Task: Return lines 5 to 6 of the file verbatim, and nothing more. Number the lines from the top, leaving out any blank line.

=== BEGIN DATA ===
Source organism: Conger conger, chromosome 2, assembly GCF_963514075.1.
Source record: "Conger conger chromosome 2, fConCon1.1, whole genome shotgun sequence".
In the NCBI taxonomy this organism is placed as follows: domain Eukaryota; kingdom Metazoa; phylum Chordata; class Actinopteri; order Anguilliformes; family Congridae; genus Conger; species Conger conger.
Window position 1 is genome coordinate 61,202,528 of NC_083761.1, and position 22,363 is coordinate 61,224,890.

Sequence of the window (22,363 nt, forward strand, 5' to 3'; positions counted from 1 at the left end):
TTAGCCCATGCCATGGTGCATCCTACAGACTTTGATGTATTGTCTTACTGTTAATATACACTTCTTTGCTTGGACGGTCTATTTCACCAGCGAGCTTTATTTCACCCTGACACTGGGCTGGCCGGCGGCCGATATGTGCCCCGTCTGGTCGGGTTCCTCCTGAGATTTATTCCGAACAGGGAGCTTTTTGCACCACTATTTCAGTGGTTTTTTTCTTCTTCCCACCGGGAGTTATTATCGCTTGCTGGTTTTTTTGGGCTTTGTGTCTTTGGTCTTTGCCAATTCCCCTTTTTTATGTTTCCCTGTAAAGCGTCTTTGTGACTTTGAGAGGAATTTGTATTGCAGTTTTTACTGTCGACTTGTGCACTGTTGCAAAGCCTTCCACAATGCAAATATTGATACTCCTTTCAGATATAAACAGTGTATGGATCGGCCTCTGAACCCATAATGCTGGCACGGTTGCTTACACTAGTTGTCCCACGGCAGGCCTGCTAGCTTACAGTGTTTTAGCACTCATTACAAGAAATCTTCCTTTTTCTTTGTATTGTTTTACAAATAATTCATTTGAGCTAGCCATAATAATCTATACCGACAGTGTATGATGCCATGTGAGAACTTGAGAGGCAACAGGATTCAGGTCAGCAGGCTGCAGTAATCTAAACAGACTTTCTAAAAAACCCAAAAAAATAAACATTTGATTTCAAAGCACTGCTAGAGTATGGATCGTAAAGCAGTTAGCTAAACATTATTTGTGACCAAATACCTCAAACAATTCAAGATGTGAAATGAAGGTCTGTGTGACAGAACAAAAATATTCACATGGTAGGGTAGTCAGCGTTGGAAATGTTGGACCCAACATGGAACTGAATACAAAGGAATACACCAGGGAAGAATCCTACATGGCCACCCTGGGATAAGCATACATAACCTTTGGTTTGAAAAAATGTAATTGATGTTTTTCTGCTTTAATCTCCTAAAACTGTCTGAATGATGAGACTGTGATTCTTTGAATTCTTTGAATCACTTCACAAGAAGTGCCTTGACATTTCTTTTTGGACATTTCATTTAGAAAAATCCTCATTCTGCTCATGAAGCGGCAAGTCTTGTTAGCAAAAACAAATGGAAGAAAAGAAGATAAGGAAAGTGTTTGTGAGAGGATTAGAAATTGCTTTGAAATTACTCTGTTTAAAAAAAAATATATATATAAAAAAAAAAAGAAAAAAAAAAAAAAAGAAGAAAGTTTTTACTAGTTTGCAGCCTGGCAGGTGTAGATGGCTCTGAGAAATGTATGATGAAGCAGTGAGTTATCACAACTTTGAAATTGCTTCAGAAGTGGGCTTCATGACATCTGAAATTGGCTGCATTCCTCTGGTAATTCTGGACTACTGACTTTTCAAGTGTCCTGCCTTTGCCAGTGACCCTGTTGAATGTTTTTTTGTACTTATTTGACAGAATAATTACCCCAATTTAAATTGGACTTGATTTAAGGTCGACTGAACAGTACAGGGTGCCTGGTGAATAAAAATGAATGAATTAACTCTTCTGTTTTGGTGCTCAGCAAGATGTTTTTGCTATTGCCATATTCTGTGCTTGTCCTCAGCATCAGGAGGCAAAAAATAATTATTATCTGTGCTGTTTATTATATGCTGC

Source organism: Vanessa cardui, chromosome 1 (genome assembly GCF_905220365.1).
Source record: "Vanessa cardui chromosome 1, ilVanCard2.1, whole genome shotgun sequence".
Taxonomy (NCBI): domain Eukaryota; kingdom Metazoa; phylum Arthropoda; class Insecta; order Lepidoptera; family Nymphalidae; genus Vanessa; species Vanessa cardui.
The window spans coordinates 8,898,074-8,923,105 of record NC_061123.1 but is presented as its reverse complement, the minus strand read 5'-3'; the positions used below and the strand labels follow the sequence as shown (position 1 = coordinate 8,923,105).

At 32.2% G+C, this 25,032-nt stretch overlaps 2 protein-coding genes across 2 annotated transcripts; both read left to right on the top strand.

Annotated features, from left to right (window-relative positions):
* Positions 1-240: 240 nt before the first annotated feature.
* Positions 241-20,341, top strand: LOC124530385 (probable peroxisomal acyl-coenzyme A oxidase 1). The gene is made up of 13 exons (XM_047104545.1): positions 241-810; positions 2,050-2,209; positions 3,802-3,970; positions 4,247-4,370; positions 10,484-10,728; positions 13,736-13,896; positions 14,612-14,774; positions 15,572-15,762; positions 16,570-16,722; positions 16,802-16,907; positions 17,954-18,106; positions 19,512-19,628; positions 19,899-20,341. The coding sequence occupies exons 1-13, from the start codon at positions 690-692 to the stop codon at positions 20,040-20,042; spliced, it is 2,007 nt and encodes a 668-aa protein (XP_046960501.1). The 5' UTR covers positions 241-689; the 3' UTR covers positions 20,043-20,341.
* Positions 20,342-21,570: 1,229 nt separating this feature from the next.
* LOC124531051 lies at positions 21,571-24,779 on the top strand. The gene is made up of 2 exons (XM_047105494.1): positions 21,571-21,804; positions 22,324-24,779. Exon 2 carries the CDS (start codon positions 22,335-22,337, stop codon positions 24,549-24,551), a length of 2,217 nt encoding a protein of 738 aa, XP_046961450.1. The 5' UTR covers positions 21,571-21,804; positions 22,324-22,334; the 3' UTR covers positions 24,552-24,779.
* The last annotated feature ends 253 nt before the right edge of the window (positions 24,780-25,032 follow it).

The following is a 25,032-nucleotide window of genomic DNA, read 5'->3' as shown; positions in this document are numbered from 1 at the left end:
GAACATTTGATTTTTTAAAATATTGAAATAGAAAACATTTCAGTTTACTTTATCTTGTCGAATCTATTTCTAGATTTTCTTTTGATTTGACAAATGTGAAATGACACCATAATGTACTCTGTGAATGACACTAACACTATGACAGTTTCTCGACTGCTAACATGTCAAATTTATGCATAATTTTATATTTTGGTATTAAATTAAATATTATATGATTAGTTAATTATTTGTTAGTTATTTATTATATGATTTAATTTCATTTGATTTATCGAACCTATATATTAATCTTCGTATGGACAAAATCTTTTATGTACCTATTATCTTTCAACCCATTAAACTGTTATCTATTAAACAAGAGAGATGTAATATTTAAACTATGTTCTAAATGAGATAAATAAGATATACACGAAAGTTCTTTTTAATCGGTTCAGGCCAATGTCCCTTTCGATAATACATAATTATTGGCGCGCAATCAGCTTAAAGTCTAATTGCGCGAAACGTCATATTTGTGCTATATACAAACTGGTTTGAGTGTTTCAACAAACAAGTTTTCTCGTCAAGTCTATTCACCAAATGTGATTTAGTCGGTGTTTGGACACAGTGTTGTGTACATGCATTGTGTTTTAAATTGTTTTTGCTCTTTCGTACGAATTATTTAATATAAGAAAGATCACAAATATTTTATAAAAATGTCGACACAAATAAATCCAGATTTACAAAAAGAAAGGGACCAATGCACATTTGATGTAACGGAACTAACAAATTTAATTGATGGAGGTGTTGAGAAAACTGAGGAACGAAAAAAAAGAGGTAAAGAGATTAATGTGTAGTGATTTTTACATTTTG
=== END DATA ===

Sequence of the window (22,363 nt, forward strand, 5' to 3'; positions counted from 1 at the left end):
TTAGCCCATGCCATGGTGCATCCTACAGACTTTGATGTATTGTCTTACTGTTAATATACACTTCTTTGCTTGGACGGTCTATTTCACCAGCGAGCTTTATTTCACCCTGACACTGGGCTGGCCGGCGGCCGATATGTGCCCCGTCTGGTCGGGTTCCTCCTGAGATTTATTCCGAACAGGGAGCTTTTTGCACCACTATTTCAGTGGTTTTTTTCTTCTTCCCACCGGGAGTTATTATCGCTTGCTGGTTTTTTTGGGCTTTGTGTCTTTGGTCTTTGCCAATTCCCCTTTTTTATGTTTCCCTGTAAAGCGTCTTTGTGACTTTGAGAGGAATTTGTATTGCAGTTTTTACTGTCGACTTGTGCACTGTTGCAAAGCCTTCCACAATGCAAATATTGATACTCCTTTCAGATATAAACAGTGTATGGATCGGCCTCTGAACCCATAATGCTGGCACGGTTGCTTACACTAGTTGTCCCACGGCAGGCCTGCTAGCTTACAGTGTTTTAGCACTCATTACAAGAAATCTTCCTTTTTCTTTGTATTGTTTTACAAATAATTCATTTGAGCTAGCCATAATAATCTATACCGACAGTGTATGATGCCATGTGAGAACTTGAGAGGCAACAGGATTCAGGTCAGCAGGCTGCAGTAATCTAAACAGACTTTCTAAAAAACCCAAAAAAATAAACATTTGATTTCAAAGCACTGCTAGAGTATGGATCGTAAAGCAGTTAGCTAAACATTATTTGTGACCAAATACCTCAAACAATTCAAGATGTGAAATGAAGGTCTGTGTGACAGAACAAAAATATTCACATGGTAGGGTAGTCAGCGTTGGAAATGTTGGACCCAACATGGAACTGAATACAAAGGAATACACCAGGGAAGAATCCTACATGGCCACCCTGGGATAAGCATACATAACCTTTGGTTTGAAAAAATGTAATTGATGTTTTTCTGCTTTAATCTCCTAAAACTGTCTGAATGATGAGACTGTGATTCTTTGAATTCTTTGAATCACTTCACAAGAAGTGCCTTGACATTTCTTTTTGGACATTTCATTTAGAAAAATCCTCATTCTGCTCATGAAGCGGCAAGTCTTGTTAGCAAAAACAAATGGAAGAAAAGAAGATAAGGAAAGTGTTTGTGAGAGGATTAGAAATTGCTTTGAAATTACTCTGTTTAAAAAAAAATATATATATAAAAAAAAAAAGAAAAAAAAAAAAAAAGAAGAAAGTTTTTACTAGTTTGCAGCCTGGCAGGTGTAGATGGCTCTGAGAAATGTATGATGAAGCAGTGAGTTATCACAACTTTGAAATTGCTTCAGAAGTGGGCTTCATGACATCTGAAATTGGCTGCATTCCTCTGGTAATTCTGGACTACTGACTTTTCAAGTGTCCTGCCTTTGCCAGTGACCCTGTTGAATGTTTTTTTGTACTTATTTGACAGAATAATTACCCCAATTTAAATTGGACTTGATTTAAGGTCGACTGAACAGTACAGGGTGCCTGGTGAATAAAAATGAATGAATTAACTCTTCTGTTTTGGTGCTCAGCAAGATGTTTTTGCTATTGCCATATTCTGTGCTTGTCCTCAGCATCAGGAGGCAAAAAATAATTATTATCTGTGCTGTTTATTATATGCTGC